Mark Zuckerberg, Nonplussed By Google, Sets Facebook's New Course

With 750 million members, the social network will no longer base success on user numbers but on the cool stuff they make using Facebook.

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This week Google launched its first step in revolutionizing the social network as you know it. And Mark Zuckerberg feels just fine.

At a press conference today to launch the company's new chat features, the Facebook CEO said the entrance of Google and others into the social space "validates" his company's view that social is the wave of the future.

"You’re going to see is a lot of companies that haven’t traditionally looked at social networking in their apps, not just Google, [entering this space]," he said.

Zuckerberg's equanimity stems in part from the fact that his company has a new strategic focus. If the past was about building the social network itself, the future, he said, was about enabling other companies to build new, socially infused applications on top of that.

"Our job is to stay focused on building the best service for that," he said. "And if we do that, then there’s a massive market and a lot of value to be built in the world. And if we don’t, then someone else will do it."

Social networking is at "an inflection point," Zuckerberg said.

"When you think about what social networking meant for the last five or seven years, since Facebook has been around, the narrative has mostly been around connecting people," he said. "Until the last couple of years, most people really had open questions about whether social networking was going to become this ... ubiquitous phenomenon."

"Now," he continued, "the world probably believes it's going to be everywhere"—whether through Facebook or its competitors. "People generally believe that people want to stay connected to their friends and family and coworkers."

So, the next five years, Zuckerberg said, is no longer going to be about simply creating a place for people to get connected. It’s going to be about all the things you can do once people are connected. Specifically, "What kind of cool stuff you’re going to be able to build and what kind of new social apps you’re going to be able to build, now that you have this wiring in place," he said.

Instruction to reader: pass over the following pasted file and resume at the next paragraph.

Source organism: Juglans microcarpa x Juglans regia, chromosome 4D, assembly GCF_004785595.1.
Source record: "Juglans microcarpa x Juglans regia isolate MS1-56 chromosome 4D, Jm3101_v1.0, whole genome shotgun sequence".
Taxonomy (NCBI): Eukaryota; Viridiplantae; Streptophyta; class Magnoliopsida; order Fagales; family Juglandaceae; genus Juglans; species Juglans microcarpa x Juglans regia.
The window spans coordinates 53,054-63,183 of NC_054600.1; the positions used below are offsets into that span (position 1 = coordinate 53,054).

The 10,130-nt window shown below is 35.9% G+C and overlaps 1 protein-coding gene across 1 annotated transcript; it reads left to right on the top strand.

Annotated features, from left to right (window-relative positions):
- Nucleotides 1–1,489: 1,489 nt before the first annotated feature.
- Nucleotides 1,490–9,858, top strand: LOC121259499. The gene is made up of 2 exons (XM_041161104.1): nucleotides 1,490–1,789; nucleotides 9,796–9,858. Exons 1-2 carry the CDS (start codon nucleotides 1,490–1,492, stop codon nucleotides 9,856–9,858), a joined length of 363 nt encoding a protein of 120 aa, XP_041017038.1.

The "Baked In" social media concept, in which companies integrate social interaction into the core functionality of their products, is a development we've followed closely, too.

The shift from buiding a social network to building things you can do on top of a social infrastructure, Zuckerberg said, will be as profound as a decade ago when companies that had traditionally built applications for desktop computer pivoted and started building apps for the web. The new platform offered new opportunities, and companies shifted their strategies to take advantage of it.

To that end, Zuckerberg said, Facebook will no longer be tracking its progress in terms of numbers of users. That metric made sense for the old narrative, when the growth in the company’s user base was an indicator of whether this crazy new social networking thing really had legs.

Going forward, Facebook will be looking to other metrics that better reflect the idea of social as a platform. One of those, Zuckerberg said, is the number of items (links, stories, posts) being shared. Today, 4 billion items are shared on Facebook every day, and that number is doubling every year, Zuckerberg said.

Expect to see more features coming out of the company that encapsulate this idea of social as a platform, Zuckerberg told his audience. Today, he said, was "the beginning of launching season," and the company plans to unveil a series of new features in the coming months.